Decks are amazing, and many people want one on their house. Building one that meets your particular situation, however, requires planning and appreciating the problems with decking that can arise. You can’t simply start slapping decking materials together, or you will wind up with an uneven mess on your hands. Instead, you can work to prevent problems with decking and the associated trouble at the start by using the right materials. You will have to take the following points into consideration to do this.
Warping And Rotting
Wood as a decking material can be beautiful when you first install it, but, as an organic material, it is prone to rot. All it needs is oxygen, to have a moisture content above 28%, and to be in the right temperature range (which is wide, from 4 degrees Celsius to 40 degrees Celsius), and fungi will start making a meal of your deck. This is why regular waterproofing is required to keep a wooden deck nice.
Even if you stave off the rot, there is the problem of warping. Even pressure treated wood absorbs water and expands. Then it dries off and shrinks. This movement causes boards to bend out of position, slowly working free of nails and other boards. The cycle of wet/dry also causes the grain to rise, cracking finishes and letting in more moisture. These are incredibly common problems with decking.
Composite decking, which is made from thermoplastic resins and wood, doesn’t invite fungi, since it can’t eat plastic. However, if the composite wood is uncapped, it can still warp from rapid contraction and expansion cycles. This is caused by heat.
Fortunately, capped composite decking resists warping and rotting as the capping keeps it from moving and the resin repels water.
Maintenance and Preventative Care
When you make the plans for your deck, you will want to take into consideration how much time and effort you are willing to invest in maintaining the appearance and structural integrity of your deck. After all, no matter how you initially you make your deck, it can crumble well inside of a decade if it isn’t properly cared for.
The first steps you will have to take to ensure the long life of a wooden deck is to sand and seal the material as soon as it is built. This will help repel moisture, thus delaying rot. Try to avoid applying the finish when it is really hot out, as this will cause the seal to dry too quickly and leave a spotted appearance. Once the deck is completed, you will have to annually clean the deck with a deck cleaner. You will also have to reapply the sealant or stain once a year, which will include lightly sanding the deck surfaces with 80-grit sandpaper before applying. This can take 2 days as the sealer needs time to dry.
Be sure to schedule in inspections for rot during the summer so you can replace anything that might be getting weak. Nooks and crannies on wooden decks can hide rot until it is too late
Composite decking doesn’t require sealant, so you can skip the sanding and finishing. However, if the composite decking that you chose doesn’t have a non-porous surface layer (capping), it can easily get stained. You will have to scrub it with cleaners designed for composite decking to remove them.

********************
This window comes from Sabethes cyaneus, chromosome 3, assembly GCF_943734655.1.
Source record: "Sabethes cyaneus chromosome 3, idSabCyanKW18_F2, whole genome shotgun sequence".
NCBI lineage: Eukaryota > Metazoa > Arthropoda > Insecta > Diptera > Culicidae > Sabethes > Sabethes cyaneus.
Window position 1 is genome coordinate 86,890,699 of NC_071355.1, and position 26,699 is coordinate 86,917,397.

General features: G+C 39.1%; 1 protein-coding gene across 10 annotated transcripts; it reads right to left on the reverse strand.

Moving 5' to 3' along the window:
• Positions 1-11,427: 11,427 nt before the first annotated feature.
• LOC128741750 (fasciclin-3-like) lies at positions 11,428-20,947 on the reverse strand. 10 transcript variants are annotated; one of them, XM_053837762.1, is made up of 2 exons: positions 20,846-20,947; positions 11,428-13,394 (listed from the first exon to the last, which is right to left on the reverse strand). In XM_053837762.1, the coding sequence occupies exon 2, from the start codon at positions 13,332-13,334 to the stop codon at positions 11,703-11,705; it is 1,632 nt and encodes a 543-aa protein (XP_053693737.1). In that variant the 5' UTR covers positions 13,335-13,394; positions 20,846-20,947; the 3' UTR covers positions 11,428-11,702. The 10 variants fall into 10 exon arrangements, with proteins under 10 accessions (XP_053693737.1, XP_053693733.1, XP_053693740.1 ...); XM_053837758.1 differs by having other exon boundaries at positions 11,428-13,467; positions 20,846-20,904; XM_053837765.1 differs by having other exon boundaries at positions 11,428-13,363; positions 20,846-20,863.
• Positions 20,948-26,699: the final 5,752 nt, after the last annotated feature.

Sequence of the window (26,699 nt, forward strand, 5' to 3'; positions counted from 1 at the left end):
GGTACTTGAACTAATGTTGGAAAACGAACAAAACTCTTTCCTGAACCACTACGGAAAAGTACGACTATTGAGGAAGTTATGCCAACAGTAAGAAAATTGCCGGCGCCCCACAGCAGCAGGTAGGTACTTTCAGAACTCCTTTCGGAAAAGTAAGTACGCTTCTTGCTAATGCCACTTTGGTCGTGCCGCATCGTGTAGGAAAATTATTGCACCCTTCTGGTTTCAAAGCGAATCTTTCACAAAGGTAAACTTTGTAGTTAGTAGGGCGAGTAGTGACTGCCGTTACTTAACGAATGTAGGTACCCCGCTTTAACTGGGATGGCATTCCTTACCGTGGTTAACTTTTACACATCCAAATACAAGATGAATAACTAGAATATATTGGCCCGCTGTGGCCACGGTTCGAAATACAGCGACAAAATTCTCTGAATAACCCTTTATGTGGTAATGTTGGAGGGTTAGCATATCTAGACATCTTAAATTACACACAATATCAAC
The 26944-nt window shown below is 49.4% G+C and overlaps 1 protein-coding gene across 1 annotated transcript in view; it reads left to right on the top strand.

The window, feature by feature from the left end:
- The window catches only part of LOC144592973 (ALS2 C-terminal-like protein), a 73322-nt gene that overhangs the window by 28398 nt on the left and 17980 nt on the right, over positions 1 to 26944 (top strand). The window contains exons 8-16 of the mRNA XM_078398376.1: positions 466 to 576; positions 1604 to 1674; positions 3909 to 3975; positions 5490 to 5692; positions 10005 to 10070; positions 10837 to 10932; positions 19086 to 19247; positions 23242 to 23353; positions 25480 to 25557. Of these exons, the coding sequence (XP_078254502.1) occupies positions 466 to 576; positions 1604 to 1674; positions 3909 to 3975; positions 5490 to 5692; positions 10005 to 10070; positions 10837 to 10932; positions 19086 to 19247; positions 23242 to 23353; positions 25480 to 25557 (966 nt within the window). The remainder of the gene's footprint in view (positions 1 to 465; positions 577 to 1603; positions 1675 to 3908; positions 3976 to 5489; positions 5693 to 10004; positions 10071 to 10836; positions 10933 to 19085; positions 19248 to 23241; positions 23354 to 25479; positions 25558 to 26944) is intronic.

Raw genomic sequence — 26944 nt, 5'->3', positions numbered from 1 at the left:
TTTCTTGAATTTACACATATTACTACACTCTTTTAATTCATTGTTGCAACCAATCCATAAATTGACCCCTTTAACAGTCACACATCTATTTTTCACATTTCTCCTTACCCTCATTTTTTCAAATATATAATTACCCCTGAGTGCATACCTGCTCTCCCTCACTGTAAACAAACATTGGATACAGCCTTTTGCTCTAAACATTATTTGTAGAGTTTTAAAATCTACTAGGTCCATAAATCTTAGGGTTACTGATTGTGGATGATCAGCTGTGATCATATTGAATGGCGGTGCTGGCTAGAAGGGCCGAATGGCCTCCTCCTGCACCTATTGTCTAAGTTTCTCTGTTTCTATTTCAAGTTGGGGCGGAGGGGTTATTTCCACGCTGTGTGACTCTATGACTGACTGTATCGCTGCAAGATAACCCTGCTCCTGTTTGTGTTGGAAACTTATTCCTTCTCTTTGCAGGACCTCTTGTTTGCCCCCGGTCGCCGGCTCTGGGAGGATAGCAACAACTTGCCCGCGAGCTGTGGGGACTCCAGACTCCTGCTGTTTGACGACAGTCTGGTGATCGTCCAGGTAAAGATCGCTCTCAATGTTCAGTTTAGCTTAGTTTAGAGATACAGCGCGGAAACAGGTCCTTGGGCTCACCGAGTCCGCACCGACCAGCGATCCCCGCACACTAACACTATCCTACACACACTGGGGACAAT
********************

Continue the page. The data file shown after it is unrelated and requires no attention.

If, on the other hand, you have capped composite decking, you don’t need to worry about any of these common problems with decking. Forget staining and you can spray off any spots with a power washer or normal soap and water. It won’t rot, so you won’t have to inspect for that either.
Asides from regularly having to check wood for rotten wood, you will have to regularly inspect for exposed or popped nails. Warping causes nails and screws to come loose, and the elements can cause the metal parts to rust out, leaving your deck seriously weakened.
There are capped composite decking systems that come with marine grade stainless steel fasteners that attach the boards to the sub-frame via grooves on the sides of the boards so that you can avoid loose dangerous nails all together.
Splinters are the next area of concern for anyone who likes to walk on the deck barefoot. Wood that has been exposed can start to fall into shards, which can get into bare hands and feet. Capped composite decking doesn’t splinter, so that isn’t a concern.
The sun is not the friend of wood or uncapped composite decking. Dreaded Australian UV rays cause the surface fibres to decay, making their pretty exteriors loose their lustre. The uncapped composite decking fades in colour while wood eventually turn grey if not properly treated.
The only way to combat this with wood is to choose a finish that specifically resists UV radiation, though even these finishes stop working after a while. You can cover uncapped composite decking with a finish, too, though the material doesn’t absorb stains well. You might go for a sun shade as a bit of added protection, but it can’t cover everything all the time. The sun moves and the shade goes with it, leaving portions exposed to UV rays.
Look specifically for Capped Composite Decking that offers a Stain and Fade Warranty for long term piece of mind.
Termites and carpenter ants are big fans of wood. Termites home in on rotten wood and eat it while they build tunnels in it. Not only does this weaken your beautiful wood deck, but it leads to unsightly little white ant creatures crawling around the rest of your home.
Carpenter ants, on the other hand, won’t eat wood. No, they will just cut out galleries in the rotten wood, leaving sawdust and destroyed decking in their wake.
If you get wood for your decking, you will have to keep the bugs in mind. You will have to keep plants trimmed back from it to slow mould and rot and to make it harder for pests to climb on your deck. You will also have to be very quick to replace anything that is rotting so that you don’t provide a meal for the bugs.
Composite decking doesn’t become food for bugs, so you can leave the plants near the deck if you use it.